On December 11, oxen belonging to Fulanis broke into a nearby field belonging to Malinke farmers and destroyed all their corn, wheat, and yam crops.
In retribution, Malinke farmers went to the outskirts of the city where Fulani cattle herders live and attacked some of them, according to the policemen who intervened to stop the fighting. Thankfully, there were no fatalities, but there were still a number of injuries. According to the information that I obtained, two perpetrators were arrested.
These arrests only increased the tension. Several hours later, nearly a hundred farmers entered the local police station and started throwing stones at the policemen. Taken by surprise by this attack, and with very few staff members on hand, the policemen were forced to free the prisoners — who immediately returned to the Fulani neighbourhood to set fire to homes.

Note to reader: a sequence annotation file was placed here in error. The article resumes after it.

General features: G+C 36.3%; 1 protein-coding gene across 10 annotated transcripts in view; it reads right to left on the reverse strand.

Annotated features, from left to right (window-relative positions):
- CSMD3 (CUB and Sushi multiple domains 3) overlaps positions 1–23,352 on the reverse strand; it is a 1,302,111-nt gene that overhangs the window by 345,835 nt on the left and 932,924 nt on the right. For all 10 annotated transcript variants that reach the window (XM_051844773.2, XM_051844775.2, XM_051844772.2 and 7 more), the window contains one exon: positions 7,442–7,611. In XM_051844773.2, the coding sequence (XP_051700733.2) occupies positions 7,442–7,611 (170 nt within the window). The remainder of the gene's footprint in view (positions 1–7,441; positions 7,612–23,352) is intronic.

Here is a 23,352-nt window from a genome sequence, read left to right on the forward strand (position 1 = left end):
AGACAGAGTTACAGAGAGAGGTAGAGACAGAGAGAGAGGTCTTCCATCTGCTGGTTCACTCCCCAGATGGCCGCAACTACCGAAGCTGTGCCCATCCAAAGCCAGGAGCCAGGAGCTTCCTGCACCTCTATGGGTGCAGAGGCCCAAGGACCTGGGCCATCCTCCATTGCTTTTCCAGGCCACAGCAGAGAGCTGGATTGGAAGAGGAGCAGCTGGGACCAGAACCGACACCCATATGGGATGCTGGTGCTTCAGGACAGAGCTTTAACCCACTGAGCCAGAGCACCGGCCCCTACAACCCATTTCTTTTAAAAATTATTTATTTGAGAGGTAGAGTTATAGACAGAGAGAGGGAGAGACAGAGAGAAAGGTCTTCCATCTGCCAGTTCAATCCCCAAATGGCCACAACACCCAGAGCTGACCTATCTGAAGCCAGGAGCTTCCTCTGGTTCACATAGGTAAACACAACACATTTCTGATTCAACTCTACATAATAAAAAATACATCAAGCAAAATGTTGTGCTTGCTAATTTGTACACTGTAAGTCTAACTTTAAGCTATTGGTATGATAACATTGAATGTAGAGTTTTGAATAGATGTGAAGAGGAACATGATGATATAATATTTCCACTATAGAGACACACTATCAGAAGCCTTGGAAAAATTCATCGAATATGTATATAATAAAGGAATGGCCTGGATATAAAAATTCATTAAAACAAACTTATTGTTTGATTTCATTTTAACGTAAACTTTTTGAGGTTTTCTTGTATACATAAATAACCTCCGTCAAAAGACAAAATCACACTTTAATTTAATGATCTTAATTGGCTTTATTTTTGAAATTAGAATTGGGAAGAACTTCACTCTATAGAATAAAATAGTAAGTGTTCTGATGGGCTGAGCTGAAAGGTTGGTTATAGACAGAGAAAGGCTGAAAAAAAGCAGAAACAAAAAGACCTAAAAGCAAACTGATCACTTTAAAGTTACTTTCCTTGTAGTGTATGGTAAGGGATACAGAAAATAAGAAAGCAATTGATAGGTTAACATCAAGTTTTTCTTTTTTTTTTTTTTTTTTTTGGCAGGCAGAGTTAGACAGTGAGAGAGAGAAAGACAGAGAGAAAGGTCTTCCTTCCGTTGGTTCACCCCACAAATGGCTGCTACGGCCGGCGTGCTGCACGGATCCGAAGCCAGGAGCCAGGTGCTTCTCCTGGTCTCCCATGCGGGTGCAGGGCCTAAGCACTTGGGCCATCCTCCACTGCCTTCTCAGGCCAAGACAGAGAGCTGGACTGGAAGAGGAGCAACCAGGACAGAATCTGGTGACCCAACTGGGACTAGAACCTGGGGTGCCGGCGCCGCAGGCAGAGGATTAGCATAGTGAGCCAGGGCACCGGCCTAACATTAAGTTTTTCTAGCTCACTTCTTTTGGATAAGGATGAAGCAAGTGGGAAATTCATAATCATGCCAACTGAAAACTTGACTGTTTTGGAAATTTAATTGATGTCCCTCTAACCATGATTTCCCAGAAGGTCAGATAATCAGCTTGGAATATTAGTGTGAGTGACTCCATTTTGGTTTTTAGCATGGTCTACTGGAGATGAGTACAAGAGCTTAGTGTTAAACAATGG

Photo taken by our Observer.
“The Ivory Coast media did not cover this incident"
This type of incident is very frequent in Kong and the neighbouring areas. Fulani people are considered by some as second-class citizens, and treated as such. The problem is that they are frequently too few to control their cattle.
Since he has come to power, President [Alassane] Ouattara has been advocating for reconciliation between the different ethnic groups, but his “harmonious co-existence” policy
has not yielded meaningful results so far. In his view, the north in general and Kong in particular [Editor’s note: Ouattara’s family is from this city] are models of stability, which must never be criticized. And indeed, the Ivory Coast media did not cover these attacks [Editor’s note: Abidjan journalists confirmed that this type of incident is rarely covered].